"As William Donaldson, chairman of the New York Stock Exchange [and now head of the Securities and Exchange Commission], put it in 1992," writes Partnoy, "'No matter how much hedging is done, somebody winds up holding the hot potato when the music stops.' The goal of [securities law] was to ensure that the people who could best bear the risks would, in fact, end up bearing them, so that the hot potato landed in the right place. But as the derivatives markets were beginning to show, risks in modern financial markets were moving in the opposite direction, migrating progressively to less-sophisticated investors."

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A tenet of free-market faith and financial theory is that, left to itself, the market will efficiently value risk. Under this reasoning, shareholders who don't scrutinize quarterly statements closely have only themselves to blame if they get burned in the market. Companies that commit fraud, like Enron or WorldCom, eventually crash and burn -- that's the "genius of capitalism," as former Treasury Secretary Paul O'Neill put it. If you put all your retirement funds in Enron stock, well, too bad. That was dumb, and stupidity gets punished.

This nice bit of Darwinian economics ignores the fact that in the current marketplace shareholders don't have a chance of understanding what is really going on in corporate reports. This is not just because they don't have advanced degrees in mathematics, or haven't the spare time to effectively evaluate derivatives. It's because, as Partnoy devastatingly details, the system is rigged to prevent the kind of transparency that would give shareholders, from Joe Daytrader to the biggest pension fund, a chance to figure out what is really going on.

The most complex financial innovations are the ones that are the least regulated, thanks to bulldog lobbying by the derivatives industry. The investment banks that sell ever more complex financial products are counting on the fact that their purchasers, companies as big and theoretically smart as Procter & Gamble, don't have the wherewithal to understand what the real risks are. And, as has been well documented, the securities analysts who supposedly are the professionals with the tools to evaluate public companies are hopelessly corrupt.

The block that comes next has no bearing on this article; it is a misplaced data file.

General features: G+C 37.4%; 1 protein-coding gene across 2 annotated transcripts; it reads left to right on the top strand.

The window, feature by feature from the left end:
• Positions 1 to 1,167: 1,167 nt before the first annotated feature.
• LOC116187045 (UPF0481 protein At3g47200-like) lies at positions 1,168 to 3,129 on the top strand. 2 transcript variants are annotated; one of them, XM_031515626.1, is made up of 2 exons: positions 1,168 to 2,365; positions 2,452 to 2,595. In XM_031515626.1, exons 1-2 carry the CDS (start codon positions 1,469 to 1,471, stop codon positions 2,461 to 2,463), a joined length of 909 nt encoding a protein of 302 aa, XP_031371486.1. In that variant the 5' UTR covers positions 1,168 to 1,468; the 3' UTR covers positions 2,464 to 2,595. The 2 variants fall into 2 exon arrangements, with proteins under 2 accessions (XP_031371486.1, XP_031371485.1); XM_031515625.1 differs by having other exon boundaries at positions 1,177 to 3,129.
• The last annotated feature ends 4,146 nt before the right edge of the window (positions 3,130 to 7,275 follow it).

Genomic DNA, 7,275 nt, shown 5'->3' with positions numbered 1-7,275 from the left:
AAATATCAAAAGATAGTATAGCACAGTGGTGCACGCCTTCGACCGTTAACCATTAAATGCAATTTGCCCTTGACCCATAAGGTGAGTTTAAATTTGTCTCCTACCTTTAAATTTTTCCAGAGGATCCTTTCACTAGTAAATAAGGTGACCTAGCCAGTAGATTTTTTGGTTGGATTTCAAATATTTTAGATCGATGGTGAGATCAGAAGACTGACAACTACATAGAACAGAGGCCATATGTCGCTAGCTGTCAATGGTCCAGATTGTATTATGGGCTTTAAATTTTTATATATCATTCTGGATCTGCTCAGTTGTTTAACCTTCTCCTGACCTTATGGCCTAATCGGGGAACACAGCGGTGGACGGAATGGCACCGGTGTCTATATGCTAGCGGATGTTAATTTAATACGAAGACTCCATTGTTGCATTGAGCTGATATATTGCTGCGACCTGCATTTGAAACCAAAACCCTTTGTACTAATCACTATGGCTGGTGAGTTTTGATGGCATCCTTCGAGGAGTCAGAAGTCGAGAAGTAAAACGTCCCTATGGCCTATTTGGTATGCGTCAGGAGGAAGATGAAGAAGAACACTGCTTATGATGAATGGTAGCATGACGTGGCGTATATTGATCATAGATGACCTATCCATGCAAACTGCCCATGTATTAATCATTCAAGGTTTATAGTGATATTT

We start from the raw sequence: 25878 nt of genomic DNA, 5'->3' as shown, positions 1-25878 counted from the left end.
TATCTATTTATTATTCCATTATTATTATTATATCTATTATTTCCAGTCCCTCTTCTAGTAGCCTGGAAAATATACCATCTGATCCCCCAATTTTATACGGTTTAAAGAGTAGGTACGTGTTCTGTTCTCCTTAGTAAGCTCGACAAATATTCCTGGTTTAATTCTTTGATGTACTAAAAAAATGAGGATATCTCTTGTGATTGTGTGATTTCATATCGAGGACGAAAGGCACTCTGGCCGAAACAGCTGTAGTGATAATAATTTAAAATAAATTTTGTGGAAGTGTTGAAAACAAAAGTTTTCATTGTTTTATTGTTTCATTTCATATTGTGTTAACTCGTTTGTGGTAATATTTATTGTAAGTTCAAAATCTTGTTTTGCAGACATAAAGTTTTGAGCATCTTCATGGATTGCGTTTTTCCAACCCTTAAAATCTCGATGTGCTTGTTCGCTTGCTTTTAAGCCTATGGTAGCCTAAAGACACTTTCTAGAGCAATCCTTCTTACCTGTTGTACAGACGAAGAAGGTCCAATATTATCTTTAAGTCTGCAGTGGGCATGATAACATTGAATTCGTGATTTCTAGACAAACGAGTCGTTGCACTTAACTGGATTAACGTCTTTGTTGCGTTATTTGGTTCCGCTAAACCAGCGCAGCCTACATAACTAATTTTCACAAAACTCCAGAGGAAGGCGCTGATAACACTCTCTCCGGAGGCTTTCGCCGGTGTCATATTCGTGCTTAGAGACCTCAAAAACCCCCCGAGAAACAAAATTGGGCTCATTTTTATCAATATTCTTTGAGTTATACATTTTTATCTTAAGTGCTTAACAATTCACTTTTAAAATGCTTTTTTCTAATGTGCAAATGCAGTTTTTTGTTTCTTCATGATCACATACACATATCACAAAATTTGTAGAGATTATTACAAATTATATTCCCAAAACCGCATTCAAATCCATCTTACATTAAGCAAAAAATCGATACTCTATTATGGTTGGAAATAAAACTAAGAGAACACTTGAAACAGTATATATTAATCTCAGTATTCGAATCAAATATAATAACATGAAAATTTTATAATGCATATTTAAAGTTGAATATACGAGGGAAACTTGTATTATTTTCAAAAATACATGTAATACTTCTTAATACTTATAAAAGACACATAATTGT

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Partnoy is partly joking when he describes one derivatives trade, known as a "Wedding Band," as "too complex to describe without a mathematician and a psychotherapist," but underneath he's dead serious. The rise of the kind of complicated financial modeling that has only become possible in the computer era is making it steadily more difficult for anyone outside of the inventors of new financial products to know exactly how they will be affected by sudden swings in interest rates or currency values or other variables. The combination of this computer-driven complexity with a systematic lobbying effort to ensure that these products remain unregulated has left the public with ever-flimsier protections. (This lobbying, by the way, has been aided and abetted by both Republican and Democratic administrations. Partnoy is bitingly fierce on the topic of how Bill Clinton, and his SEC appointee Arthur Levitt, helped the bond traders do as they pleased.)

Complexity is also its own lure. As best documented in "When Genius Failed," Roger Lowenstein's account of the spectacular rise and fall of the Long Term Capital Management hedge fund, the sight of Nobel Prize winners waving around their software models and promising unbelievable rates of return can be highly seductive, not just to dazzled individuals like you and to me, but to the smartest investment banks on Wall Street. It is all too human to want to believe that risk can be authoritatively valued, that we are making steady progress as a civilization in figuring these things out, and that, if you put the right group of really smart people together with the fastest computers and the best models, you can make a whole lot of money.